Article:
Just a month before his death, Martin Wolfe and his long-term colleague Salvatore Ceccarelli submitted what turned out to be the last of Martin’s peer-reviewed scientific papers. It was published just over a year later in July 2020 bringing to end a stream of contributions to learning about agriculture from Martin Wolfe (1937-2019).
Here are their conclusions:
“In about the middle of the nineteenth century, agriculture was unwittingly faced with a major dilemma: whether to follow Darwin’s theory of evolution by natural selection (which contained many examples derived from agriculture) or to follow the industrialization of agriculture, exemplified by the contemporary invention of superphosphate fertilizer. The choice made was to follow the industrialization route, probably in part because genetics, the root of evolution, was not understood at that time. Plants and animals survive over long time scales and large areas by generating novel genetic variation, which, if useful, will be selected. Interactions among such populations and with populations of microorganisms lead to high levels of both productivity and stability, without interventions, which should surely be a central goal for agriculture.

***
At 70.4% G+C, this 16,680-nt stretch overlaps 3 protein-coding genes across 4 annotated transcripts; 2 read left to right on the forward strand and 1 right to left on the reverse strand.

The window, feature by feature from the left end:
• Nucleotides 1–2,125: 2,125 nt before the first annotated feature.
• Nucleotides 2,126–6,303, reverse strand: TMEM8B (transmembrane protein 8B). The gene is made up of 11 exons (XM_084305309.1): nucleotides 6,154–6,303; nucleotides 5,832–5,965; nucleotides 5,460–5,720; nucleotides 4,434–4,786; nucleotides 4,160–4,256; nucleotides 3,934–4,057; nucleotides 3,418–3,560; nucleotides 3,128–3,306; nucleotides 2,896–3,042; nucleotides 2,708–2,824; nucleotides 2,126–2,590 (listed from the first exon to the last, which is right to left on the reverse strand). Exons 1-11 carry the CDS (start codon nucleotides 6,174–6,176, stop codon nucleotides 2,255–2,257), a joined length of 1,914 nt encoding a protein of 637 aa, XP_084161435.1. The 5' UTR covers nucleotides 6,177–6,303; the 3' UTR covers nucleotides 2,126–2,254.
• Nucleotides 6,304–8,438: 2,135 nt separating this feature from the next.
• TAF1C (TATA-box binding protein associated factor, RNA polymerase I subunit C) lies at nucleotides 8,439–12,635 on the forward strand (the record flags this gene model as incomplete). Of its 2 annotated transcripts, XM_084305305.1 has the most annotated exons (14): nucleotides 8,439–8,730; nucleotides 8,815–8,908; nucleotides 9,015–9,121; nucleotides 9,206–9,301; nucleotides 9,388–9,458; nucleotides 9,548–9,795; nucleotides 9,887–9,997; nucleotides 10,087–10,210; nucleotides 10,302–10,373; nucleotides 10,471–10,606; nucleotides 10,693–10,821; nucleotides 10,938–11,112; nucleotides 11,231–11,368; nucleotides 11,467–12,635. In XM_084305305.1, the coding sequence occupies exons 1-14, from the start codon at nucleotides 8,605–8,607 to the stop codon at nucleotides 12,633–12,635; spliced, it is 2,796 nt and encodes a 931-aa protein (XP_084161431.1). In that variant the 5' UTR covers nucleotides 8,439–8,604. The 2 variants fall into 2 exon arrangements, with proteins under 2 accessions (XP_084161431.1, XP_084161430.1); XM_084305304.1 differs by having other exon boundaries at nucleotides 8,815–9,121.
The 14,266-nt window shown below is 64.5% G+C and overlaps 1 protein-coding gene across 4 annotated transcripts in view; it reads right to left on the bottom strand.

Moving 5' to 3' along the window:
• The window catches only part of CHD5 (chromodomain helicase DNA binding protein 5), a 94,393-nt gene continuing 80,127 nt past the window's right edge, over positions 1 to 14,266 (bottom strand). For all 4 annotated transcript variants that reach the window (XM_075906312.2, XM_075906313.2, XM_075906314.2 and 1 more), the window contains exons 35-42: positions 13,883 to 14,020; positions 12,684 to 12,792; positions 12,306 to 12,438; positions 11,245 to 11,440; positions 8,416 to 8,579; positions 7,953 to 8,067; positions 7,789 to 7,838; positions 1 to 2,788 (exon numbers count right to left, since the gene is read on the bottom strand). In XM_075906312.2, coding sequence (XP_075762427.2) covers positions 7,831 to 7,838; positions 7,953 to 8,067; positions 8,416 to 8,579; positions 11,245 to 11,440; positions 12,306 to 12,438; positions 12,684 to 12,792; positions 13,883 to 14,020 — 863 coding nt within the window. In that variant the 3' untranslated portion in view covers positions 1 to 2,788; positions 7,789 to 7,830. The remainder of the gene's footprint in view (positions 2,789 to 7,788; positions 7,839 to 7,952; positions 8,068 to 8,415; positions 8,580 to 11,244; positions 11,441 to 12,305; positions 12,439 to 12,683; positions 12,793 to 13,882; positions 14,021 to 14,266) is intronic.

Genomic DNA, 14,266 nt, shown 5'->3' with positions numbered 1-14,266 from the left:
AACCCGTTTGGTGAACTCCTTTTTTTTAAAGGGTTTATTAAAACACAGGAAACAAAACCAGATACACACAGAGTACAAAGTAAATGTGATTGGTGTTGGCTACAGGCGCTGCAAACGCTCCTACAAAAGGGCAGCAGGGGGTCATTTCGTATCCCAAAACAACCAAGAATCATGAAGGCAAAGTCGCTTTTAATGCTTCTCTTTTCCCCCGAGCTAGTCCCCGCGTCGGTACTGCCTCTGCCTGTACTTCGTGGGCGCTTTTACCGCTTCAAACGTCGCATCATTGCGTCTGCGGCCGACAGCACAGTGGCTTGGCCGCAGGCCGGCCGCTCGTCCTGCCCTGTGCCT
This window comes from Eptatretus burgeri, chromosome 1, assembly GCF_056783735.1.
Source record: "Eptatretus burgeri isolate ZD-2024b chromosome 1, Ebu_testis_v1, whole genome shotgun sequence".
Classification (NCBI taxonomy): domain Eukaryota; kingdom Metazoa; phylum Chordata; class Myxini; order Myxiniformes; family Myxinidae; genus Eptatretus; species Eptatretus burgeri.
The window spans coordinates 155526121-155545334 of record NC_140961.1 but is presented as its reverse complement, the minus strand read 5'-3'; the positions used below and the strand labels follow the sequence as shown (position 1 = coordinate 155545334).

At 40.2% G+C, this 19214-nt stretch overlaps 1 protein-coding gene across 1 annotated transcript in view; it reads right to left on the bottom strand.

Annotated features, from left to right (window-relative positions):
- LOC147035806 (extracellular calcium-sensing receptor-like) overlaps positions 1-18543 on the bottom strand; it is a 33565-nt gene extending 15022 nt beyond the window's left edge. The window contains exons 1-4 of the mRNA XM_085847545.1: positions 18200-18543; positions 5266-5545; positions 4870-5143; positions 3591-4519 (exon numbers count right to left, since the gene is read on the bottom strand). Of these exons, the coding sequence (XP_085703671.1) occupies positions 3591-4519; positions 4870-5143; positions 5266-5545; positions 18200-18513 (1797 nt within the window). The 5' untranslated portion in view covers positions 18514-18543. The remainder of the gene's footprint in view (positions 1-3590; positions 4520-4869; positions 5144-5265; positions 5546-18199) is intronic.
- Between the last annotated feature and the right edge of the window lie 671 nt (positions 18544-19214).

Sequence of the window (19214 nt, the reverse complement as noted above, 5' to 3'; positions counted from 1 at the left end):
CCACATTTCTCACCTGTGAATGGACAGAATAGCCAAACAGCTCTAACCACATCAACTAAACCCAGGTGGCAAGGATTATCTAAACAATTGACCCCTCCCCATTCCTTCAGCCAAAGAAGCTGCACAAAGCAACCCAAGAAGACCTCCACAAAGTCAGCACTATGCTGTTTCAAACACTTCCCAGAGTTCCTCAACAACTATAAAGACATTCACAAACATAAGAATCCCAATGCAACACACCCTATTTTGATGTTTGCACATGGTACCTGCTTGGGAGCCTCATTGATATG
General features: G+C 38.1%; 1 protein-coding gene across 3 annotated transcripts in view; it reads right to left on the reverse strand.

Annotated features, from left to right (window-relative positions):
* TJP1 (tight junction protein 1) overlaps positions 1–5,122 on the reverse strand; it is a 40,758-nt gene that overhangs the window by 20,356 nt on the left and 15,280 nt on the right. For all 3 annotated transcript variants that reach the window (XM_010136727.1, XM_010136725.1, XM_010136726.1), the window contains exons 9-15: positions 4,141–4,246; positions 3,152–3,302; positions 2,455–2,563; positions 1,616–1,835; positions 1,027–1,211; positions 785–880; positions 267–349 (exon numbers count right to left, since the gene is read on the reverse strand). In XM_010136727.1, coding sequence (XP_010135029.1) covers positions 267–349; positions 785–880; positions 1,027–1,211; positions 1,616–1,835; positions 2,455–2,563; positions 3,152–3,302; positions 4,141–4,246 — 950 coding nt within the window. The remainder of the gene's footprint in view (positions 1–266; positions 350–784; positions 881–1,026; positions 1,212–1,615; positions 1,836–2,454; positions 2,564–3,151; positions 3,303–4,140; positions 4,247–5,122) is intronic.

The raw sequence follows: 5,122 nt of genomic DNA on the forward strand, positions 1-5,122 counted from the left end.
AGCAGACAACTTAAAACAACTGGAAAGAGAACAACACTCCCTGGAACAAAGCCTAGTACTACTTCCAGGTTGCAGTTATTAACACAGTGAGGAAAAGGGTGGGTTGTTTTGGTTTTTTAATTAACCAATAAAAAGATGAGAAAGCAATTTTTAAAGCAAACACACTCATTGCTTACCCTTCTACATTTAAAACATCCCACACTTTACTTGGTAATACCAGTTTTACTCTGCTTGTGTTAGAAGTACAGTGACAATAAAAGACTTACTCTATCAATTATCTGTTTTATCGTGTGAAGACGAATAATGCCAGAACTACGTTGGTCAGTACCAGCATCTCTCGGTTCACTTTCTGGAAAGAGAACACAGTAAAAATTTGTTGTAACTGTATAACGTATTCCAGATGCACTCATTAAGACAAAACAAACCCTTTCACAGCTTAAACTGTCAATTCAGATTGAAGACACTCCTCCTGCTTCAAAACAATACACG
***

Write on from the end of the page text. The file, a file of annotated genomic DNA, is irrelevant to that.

Indeed it is widely acknowledged that agrobiodiversity is a key to food security and human health. In our view, it is unfortunate that in relation to both crop plants and livestock, concentration and investment has been focused on specific varieties and breeds rather than on the potential value of genetic complexity both within and among farms. One argument for monoculture development is that such crops can provide a continuous supply of a uniform feedstock for convenient and simplified large-scale production of a processed foodstuff. However, conventional baking tests and artisanal bakers and pasta makers have shown that populations can compete well with monocultures. Considering the increasingly unpredictable climatic conditions of the future and the higher stability and resilience of diversified crop stands under varying conditions, it is highly likely that more reliable qualities will emerge from adaptable populations made from carefully selected parents.“